Steven Bochco, 1943–2018
The cop show pioneer who shook up TV drama
Until the 1980s, TV police shows were mostly one-dimensional affairs. They tended to focus on only one detective—think Columbo or Kojak—and rarely delved into characters’ personal lives. Steven Bochco changed that. With hits such as Hill Street Blues (1981–1987) and NYPD Blue (1993–2005), the prolific producer brought realism to cop dramas. His shows had ensemble casts of fully fleshed-out main characters, flaws and all; investigations that spread across several episodes, not just one; and plenty of violence, swearing, and nudity. Viewers loved Bochco’s approach, which would inspire bingeable TV dramas such as ER, The Sopranos, and The Wire. “The idea of almost every other cop show was that the private lives of these folks was what happened the other 23 hours of the day that you weren’t watching them,” Bochco said. “We turned that inside out.”
Born in New York City, Bochco studied theater in college, said CNN.com. He started his career as a writer at Universal Studios—he helped write the script for the introductory episode of Columbo—before switching to production. His big break came at NBC with Hill Street Blues, set in a police station in a large unnamed city. After a slow start, the show became a massive hit, winning a “slew of Emmys.” In 1986, Bochco “applied his trademark method to courtrooms” with the legal drama L.A. Law, said The New York Times. The following year, ABC “lured him away” with an unprecedented $50 million, 10-series deal. Of those shows, the biggest success was NYPD Blue, which “pushed the boundaries of onscreen vulgarity and nudity.” Its first episode was boycotted by most major advertisers and more than a quarter of ABC’s affiliates. But NYPD Blue “survived the backlash” and became the network’s longest-running drama. Bochco’s other ABC hits included Doogie Howser, M.D., a comedy-drama about a teenage doctor, and the legal drama Murder One.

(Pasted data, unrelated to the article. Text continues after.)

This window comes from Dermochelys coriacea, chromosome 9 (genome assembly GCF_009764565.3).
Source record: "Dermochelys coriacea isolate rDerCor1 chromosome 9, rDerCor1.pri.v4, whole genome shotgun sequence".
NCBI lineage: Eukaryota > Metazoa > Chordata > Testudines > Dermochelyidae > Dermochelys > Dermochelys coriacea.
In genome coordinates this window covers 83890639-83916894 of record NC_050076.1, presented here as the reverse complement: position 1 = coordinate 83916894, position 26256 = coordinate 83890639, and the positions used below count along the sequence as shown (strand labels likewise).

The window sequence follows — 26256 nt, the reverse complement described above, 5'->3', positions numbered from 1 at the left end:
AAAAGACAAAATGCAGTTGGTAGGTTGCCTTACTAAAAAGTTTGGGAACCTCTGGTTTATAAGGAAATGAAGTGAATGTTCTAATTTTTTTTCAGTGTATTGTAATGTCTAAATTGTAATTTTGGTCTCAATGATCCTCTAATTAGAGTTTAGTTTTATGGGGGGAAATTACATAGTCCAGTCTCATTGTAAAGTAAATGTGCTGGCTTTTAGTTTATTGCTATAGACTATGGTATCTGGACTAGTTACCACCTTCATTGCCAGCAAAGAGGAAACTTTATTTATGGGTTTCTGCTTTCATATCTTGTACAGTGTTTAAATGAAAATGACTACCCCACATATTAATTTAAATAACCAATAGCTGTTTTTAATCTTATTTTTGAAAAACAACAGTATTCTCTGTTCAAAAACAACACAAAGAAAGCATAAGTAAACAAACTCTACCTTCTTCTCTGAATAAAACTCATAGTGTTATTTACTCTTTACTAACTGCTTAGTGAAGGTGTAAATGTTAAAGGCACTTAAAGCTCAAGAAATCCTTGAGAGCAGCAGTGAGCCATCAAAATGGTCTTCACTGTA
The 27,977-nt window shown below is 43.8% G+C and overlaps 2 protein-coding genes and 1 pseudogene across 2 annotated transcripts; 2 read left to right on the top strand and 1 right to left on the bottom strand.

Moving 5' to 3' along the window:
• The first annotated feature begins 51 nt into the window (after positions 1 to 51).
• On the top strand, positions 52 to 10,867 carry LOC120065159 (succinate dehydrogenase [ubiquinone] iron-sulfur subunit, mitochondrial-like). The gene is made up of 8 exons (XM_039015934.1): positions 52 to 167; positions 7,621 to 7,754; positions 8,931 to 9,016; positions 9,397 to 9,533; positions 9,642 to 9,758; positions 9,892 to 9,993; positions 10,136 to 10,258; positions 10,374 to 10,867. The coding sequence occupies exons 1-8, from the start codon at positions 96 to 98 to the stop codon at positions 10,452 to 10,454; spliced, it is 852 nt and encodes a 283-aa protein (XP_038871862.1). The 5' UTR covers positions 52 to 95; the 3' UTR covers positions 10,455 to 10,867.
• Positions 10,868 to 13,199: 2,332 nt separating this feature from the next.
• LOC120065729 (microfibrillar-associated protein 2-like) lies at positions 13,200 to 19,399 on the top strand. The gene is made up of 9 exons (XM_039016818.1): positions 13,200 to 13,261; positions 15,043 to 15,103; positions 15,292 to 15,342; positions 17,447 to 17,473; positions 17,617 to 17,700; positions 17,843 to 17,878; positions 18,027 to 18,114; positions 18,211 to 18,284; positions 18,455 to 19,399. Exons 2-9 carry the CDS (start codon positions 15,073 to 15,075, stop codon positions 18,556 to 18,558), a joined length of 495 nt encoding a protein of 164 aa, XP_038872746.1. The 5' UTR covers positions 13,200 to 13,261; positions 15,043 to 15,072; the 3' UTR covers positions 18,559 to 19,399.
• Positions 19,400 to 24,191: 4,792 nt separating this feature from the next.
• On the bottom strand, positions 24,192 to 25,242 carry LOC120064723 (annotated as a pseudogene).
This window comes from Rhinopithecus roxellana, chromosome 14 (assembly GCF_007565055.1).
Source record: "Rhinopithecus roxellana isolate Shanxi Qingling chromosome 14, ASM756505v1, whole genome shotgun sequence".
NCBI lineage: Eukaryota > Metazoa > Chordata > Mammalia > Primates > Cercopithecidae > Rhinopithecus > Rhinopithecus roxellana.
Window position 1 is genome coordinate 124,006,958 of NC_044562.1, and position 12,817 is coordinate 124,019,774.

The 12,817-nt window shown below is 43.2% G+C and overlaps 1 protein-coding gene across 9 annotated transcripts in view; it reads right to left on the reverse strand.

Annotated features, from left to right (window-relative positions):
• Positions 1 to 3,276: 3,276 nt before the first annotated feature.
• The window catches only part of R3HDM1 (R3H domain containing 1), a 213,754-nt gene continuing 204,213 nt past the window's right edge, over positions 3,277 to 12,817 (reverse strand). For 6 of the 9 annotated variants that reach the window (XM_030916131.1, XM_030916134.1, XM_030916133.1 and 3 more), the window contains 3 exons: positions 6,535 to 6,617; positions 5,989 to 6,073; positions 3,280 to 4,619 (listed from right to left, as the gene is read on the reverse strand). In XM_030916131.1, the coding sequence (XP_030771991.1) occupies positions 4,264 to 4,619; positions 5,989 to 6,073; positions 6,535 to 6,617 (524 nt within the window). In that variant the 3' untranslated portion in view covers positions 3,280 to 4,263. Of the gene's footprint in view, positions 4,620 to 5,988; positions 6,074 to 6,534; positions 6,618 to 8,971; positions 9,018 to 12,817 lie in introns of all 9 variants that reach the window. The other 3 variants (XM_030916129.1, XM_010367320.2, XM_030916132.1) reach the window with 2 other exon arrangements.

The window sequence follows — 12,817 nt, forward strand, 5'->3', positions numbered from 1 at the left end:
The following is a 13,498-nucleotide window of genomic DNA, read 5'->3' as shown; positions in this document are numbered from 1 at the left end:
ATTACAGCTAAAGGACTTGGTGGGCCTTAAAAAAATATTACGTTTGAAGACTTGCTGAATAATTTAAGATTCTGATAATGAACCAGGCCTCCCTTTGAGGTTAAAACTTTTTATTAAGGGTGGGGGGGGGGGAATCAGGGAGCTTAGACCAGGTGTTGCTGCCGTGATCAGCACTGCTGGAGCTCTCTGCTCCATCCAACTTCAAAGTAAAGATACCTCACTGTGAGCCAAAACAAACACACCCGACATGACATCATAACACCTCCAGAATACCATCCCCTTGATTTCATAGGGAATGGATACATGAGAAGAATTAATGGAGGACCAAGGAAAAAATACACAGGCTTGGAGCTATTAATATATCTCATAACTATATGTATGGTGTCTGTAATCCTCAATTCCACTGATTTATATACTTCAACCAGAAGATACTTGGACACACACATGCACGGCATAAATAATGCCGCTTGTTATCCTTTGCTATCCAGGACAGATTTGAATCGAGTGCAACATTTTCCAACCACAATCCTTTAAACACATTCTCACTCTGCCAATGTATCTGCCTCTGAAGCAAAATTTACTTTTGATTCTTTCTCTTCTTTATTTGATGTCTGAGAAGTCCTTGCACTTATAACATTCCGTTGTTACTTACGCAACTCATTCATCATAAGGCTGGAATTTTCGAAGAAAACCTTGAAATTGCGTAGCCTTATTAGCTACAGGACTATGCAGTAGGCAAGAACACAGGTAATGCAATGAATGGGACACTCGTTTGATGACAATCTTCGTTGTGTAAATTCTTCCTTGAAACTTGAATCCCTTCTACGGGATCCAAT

Bochco was “an innovator even in failure,” said the Los Angeles Times. Cop Rock, a short-lived 1990 musical series featuring singing and dancing LAPD officers, proved a “precursor to shows such as Glee.” Bochco was proud of his impact on TV. Hill Street Blues “expanded the drama form and the medium,” he said. “Lots of shows that came behind us might not have had the same success if we had not broken through.”